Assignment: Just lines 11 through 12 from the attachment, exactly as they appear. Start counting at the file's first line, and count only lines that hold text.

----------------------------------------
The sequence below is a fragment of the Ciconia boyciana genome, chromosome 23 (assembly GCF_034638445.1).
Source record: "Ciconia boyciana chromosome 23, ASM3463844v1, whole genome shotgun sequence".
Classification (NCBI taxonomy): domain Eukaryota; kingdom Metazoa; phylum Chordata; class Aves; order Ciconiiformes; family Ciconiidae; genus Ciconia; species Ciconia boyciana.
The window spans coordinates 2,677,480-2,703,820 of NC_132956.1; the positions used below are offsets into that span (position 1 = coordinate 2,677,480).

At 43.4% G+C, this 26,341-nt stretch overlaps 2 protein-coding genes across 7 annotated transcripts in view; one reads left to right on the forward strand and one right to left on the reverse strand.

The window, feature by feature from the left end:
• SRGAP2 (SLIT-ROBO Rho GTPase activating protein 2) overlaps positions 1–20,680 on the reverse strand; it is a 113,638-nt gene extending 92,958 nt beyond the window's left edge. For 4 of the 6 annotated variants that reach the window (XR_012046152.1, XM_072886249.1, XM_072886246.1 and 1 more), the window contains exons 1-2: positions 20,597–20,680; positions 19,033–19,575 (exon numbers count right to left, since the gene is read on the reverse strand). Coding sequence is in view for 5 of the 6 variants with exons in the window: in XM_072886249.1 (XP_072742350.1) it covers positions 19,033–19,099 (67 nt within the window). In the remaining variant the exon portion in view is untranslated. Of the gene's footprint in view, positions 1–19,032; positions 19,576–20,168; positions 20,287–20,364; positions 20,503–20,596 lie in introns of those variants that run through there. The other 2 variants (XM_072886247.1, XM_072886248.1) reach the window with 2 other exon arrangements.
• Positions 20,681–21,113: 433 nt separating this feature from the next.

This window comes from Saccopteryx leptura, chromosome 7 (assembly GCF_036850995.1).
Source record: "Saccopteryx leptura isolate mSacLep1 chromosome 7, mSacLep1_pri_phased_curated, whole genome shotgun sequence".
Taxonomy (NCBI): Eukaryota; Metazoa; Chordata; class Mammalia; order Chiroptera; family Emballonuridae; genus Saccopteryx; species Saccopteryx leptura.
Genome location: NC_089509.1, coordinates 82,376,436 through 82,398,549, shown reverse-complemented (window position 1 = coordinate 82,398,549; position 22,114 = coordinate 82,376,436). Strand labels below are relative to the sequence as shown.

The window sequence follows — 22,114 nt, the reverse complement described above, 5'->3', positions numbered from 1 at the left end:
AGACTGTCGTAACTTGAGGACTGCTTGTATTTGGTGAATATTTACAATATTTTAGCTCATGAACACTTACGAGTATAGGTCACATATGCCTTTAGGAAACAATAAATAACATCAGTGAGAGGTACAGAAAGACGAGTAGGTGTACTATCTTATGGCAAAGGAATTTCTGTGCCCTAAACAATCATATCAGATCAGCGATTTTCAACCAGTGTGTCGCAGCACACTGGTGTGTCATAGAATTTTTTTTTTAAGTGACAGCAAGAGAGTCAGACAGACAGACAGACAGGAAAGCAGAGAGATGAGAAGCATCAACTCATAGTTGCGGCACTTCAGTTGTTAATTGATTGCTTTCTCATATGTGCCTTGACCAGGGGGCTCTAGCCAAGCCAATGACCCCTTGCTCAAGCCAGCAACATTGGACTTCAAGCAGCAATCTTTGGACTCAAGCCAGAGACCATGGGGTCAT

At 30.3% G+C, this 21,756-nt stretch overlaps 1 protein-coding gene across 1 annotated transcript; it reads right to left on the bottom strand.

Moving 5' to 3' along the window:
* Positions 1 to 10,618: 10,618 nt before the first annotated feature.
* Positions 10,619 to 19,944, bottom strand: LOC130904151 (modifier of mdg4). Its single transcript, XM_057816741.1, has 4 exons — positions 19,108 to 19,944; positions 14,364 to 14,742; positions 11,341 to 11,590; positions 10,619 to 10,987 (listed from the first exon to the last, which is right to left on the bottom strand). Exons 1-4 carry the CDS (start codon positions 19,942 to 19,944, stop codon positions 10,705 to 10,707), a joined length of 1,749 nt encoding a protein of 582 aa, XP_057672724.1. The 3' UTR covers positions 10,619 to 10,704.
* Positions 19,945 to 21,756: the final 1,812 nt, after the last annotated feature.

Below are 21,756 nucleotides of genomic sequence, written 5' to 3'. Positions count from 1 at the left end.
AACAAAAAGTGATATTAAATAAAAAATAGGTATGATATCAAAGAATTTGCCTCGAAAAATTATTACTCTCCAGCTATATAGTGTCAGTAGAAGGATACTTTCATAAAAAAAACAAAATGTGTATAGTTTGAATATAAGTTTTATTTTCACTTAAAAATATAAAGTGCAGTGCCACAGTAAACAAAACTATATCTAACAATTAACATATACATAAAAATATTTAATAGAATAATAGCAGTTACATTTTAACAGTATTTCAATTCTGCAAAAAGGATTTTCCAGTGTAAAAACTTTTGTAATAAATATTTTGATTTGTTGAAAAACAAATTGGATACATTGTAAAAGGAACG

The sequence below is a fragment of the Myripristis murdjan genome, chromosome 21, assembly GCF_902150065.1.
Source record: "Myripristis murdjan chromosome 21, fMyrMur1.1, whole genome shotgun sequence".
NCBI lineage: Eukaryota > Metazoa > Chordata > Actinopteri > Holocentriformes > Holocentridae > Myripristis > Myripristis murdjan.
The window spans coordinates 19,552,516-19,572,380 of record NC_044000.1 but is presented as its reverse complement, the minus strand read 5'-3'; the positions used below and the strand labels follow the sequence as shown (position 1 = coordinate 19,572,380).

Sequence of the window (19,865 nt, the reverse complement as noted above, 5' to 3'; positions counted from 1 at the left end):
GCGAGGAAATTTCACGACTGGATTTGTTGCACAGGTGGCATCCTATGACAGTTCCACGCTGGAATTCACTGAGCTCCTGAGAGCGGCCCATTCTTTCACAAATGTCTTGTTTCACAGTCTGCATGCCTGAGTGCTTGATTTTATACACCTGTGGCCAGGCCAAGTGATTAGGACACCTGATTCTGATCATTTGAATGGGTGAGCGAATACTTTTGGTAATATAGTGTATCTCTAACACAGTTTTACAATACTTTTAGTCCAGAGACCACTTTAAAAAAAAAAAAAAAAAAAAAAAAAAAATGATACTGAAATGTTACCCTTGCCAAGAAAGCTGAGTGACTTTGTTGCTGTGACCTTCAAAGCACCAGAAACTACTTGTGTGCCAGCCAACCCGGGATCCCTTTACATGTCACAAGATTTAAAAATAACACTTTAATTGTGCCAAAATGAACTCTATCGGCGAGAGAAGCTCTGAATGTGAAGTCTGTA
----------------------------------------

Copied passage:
Taxonomy (NCBI): Eukaryota; Metazoa; Chordata; class Mammalia; order Chiroptera; family Emballonuridae; genus Saccopteryx; species Saccopteryx leptura.
Genome location: NC_089509.1, coordinates 82,376,436 through 82,398,549, shown reverse-complemented (window position 1 = coordinate 82,398,549; position 22,114 = coordinate 82,376,436). Strand labels below are relative to the sequence as shown.